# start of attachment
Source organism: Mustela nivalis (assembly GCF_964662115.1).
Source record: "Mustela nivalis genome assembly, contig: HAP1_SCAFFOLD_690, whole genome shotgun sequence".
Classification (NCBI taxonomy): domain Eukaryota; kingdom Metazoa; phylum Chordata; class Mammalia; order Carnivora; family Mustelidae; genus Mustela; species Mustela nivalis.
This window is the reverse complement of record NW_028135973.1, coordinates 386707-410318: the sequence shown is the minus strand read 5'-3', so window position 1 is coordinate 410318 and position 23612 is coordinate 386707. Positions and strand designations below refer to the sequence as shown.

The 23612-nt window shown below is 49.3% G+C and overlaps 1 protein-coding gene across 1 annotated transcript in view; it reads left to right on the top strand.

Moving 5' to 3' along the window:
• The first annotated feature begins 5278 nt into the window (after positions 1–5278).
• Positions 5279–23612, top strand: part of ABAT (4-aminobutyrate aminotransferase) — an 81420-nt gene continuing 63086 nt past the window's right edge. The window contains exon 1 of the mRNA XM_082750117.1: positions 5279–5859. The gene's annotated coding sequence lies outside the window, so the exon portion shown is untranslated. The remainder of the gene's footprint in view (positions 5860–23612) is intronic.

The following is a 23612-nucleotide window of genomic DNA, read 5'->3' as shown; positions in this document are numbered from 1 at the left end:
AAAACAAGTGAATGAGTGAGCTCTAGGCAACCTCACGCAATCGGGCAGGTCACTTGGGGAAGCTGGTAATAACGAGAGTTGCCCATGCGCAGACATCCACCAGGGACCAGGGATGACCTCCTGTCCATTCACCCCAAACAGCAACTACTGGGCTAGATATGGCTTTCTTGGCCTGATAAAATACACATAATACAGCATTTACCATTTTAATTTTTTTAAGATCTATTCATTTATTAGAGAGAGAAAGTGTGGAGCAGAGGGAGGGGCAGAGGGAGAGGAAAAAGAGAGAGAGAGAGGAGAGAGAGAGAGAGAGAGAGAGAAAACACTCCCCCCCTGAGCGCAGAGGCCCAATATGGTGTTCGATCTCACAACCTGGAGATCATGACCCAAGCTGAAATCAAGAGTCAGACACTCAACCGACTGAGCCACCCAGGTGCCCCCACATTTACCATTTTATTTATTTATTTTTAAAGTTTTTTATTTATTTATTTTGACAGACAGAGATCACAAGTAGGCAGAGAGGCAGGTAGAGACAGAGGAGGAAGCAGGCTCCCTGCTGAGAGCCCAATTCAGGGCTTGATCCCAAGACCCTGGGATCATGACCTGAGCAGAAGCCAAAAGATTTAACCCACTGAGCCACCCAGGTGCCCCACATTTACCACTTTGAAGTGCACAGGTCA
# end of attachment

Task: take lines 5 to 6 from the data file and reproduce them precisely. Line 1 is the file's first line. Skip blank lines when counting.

The 23612-nt window shown below is 49.3% G+C and overlaps 1 protein-coding gene across 1 annotated transcript in view; it reads left to right on the top strand.

Moving 5' to 3' along the window: